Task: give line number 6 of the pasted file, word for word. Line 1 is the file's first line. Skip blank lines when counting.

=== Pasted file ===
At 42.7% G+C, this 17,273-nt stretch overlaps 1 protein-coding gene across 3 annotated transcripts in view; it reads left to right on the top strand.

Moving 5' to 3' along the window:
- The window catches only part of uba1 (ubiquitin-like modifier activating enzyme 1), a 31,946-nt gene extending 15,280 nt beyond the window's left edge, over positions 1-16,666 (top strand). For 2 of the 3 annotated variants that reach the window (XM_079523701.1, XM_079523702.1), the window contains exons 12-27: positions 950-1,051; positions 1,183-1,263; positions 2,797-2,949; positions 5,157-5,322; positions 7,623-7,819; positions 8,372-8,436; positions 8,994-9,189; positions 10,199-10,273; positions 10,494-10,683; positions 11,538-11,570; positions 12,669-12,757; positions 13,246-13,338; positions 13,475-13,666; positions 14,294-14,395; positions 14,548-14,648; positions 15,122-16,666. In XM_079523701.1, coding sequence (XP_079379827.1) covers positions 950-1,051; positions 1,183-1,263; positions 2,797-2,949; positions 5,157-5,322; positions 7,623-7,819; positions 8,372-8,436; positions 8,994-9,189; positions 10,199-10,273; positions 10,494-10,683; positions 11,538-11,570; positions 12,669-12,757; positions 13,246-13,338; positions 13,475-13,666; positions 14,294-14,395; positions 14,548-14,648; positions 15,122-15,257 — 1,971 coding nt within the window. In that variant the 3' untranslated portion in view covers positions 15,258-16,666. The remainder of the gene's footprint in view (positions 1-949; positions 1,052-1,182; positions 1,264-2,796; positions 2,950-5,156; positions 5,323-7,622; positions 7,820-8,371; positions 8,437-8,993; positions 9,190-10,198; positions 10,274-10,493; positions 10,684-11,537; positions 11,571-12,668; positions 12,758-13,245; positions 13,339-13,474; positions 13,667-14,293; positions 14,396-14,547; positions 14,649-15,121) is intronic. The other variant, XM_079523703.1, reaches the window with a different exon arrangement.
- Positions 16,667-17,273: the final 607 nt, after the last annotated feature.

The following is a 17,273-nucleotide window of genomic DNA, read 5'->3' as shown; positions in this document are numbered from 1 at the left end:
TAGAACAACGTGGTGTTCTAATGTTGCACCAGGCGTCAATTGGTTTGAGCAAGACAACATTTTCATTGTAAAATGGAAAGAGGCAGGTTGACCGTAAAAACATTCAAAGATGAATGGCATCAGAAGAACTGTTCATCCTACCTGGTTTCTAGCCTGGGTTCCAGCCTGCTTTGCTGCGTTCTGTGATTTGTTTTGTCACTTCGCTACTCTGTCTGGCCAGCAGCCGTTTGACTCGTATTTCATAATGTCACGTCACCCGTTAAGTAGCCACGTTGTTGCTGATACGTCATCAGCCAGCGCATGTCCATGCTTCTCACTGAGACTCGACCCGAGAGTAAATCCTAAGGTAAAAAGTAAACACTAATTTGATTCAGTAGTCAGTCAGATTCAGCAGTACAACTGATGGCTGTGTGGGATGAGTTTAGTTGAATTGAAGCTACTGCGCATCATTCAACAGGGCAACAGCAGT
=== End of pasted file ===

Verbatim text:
TAGAACAACGTGGTGTTCTAATGTTGCACCAGGCGTCAATTGGTTTGAGCAAGACAACATTTTCATTGTAAAATGGAAAGAGGCAGGTTGACCGTAAAAACATTCAAAGATGAATGGCATCAGAAGAACTGTTCATCCTACCTGGTTTCTAGCCTGGGTTCCAGCCTGCTTTGCTGCGTTCTGTGATTTGTTTTGTCACTTCGCTACTCTGTCTGGCCAGCAGCCGTTTGACTCGTATTTCATAATGTCACGTCACCCGTTAAGTAGCCACGTTGTTGCTGATACGTCATCAGCCAGCGCATGTCCATGCTTCTCACTGAGACTCGACCCGAGAGTAAATCCTAAGGTAAAAAGTAAACACTAATTTGATTCAGTAGTCAGTCAGATTCAGCAGTACAACTGATGGCTGTGTGGGATGAGTTTAGTTGAATTGAAGCTACTGCGCATCATTCAACAGGGCAACAGCAGT